Pregnant and nursing women in rural India have poor health, lack nutritious food, get little rest and are not getting the benefits of a new government scheme.
Indian states are severely neglecting the health of pregnant and lactating rural women, and Uttar Pradesh is the poorest performer.
A new survey of 706 pregnant and nursing women in Jharkhand, Uttar Pradesh, Madhya Pradesh, Chhattisgarh, Odisha and Himachal Pradesh found that most women had poor access to healthcare, got very little rest and were not able to eat nutritious food during pregnancy.
Uttar Pradesh fared the poorest on most of these parameters, along with Madhya Pradesh and Jharkhand.
The Pradhan Mantri Matru Vandana Yojana – a central government scheme for pregnant women – has also been poorly implemented across these states, with an average of 23% of women receiving benefits under the scheme.
Called the “Jaccha-Baccha” or mother-child survey, the study was conducted in June 2019 by student volunteers led by economists Reetika Khera and Jean Dreze, and social scientist Anmol Somanchi. The researchers aimed to uncover the “hidden ordeal” of rural women when they get pregnant and give birth. Selecting one focus district in each of the six states surveyed, the researchers interviewed 342 pregnant women and 364 nursing women in more than 60 anganwadis.
Nutritious food – a basic requirement for maternal health – was a struggle for most of the women interviewed in the Jaccha-Baccha survey. Just 31% of the nursing women said they had eaten more nutritious food than usual during their pregnancy. In Uttar Pradesh, this figure fell to barely 12%.
Under the National Food Security Act of 2013, pregnant and lactating women are supposed to be given cooked meals at their local anganwadis or creches, along with iron or folic acid tablets and other food supplements. In Uttar Pradesh, however, researches found the state of anganwadis to be dismal. All the surveyed anganwadis in the state were closed during the school holidays, with no food being cooked for pregnant women or young children.
Weight gain and rest
Due to lack of nutrition, weight gain that is essential during pregnancy was also compromised. In Uttar Pradesh, less than 60% of women reported gaining any weight at all during pregnancy.
Women with low Body Mass Index should ideally gain between 13 to 18 kg of weight during pregnancy. But the average weight gain in the entire sample population was barely 7 kg, and in Uttar Pradesh it was as low as 4 kg. In Himachal Pradesh, the average weight gain was much better at 11 kg, but still below the optimal weight required.
Uttar Pradesh and Madhya Pradesh also fared extremely poorly when it came to pregnant women getting adequate rest. More than half the women in these states said they did not get enough rest. Across the states, all the pregnant and nursing women claimed they had done household work regularly during their last pregnancy, and at least 21% said they did not have anyone to help them with their chores. A fifth of the nursing women said they had to work on their family farms during their pregnancy. Sixty-three per cent said they had worked right up to the last day of their pregnancy.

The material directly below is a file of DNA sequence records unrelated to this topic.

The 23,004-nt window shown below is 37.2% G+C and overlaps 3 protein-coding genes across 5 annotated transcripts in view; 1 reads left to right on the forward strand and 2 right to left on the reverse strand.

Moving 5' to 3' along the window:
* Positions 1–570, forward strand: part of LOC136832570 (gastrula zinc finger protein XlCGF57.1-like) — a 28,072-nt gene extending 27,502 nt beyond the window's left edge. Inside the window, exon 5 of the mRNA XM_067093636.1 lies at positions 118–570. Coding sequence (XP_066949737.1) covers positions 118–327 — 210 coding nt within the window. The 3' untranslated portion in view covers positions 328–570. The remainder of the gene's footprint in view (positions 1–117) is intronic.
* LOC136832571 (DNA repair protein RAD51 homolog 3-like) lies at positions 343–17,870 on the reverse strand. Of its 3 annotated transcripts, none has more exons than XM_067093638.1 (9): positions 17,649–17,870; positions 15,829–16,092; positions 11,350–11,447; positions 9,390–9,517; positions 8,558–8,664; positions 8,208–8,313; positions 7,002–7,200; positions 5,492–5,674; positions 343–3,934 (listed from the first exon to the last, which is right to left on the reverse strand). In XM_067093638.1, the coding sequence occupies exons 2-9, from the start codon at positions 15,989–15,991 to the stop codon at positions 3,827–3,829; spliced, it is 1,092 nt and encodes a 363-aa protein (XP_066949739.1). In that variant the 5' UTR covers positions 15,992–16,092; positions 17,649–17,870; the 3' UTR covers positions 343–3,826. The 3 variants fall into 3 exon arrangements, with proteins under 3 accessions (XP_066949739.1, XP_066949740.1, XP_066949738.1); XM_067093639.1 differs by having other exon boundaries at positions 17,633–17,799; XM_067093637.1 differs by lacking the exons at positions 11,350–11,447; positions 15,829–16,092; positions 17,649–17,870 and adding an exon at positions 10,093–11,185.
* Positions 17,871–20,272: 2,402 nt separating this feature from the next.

Meanwhile, Himachal Pradesh fared better than all the other states on most of the parameters studied in the survey, with women in that state benefiting from better living conditions, better public services and higher education levels. Odisha fared well too, with women additionally benefiting from the state-level Mamata scheme that has been fairly well implemented.
An expensive affair
All rural women are entitled to free deliveries at public health centres. But the Jaccha-Baccha survey found that even though ambulance use and institutional deliveries are common, this does not usually come free. On an average, the study found that families spent an average of Rs 6,500 at the time of delivery, which was often as much as the family’s monthly income.
Under the National Food Security Act, all pregnant women are entitled to a monetary benefit of Rs 6,000 per child to ensure financial assistance for maternal health. The central government neglected the implementation of this provision since the Act came into force in 2013, and in 2017, the Bharatiya Janata Party government introduced a new scheme – the Pradhan Mantri Matru Vandana Yojana – which violated the NFSA by providing for a maternity benefit of only Rs 5,000. This amount, too, is granted only for a woman’s “first living child”, and not for any other children she may have.
The Jaccha-Baccha survey found that this new scheme has also been shoddily implemented. None of the women surveyed had received the full Rs 5,000 they were entitled to under PMMVY. Only 39% of the women had received the first instalment, and barely 14% of the women received all three instalments. On an average, only 23% of the women received benefits from the scheme, with Chhattisgarh ranking the lowest.
One of the main reasons for the poor coverage of the PMMVY is the dauting application process. A pregnant woman has to fill in a long, 23-page form to receive each of the three instalments, and have to depend on anganwadi workers to submit the forms online. The online forms are often rejected because of reasons such as inconsistencies between Aadhaar card and pass book details and other Aadhaar-related problems. Often, payments are diverted to the wrong person’s account.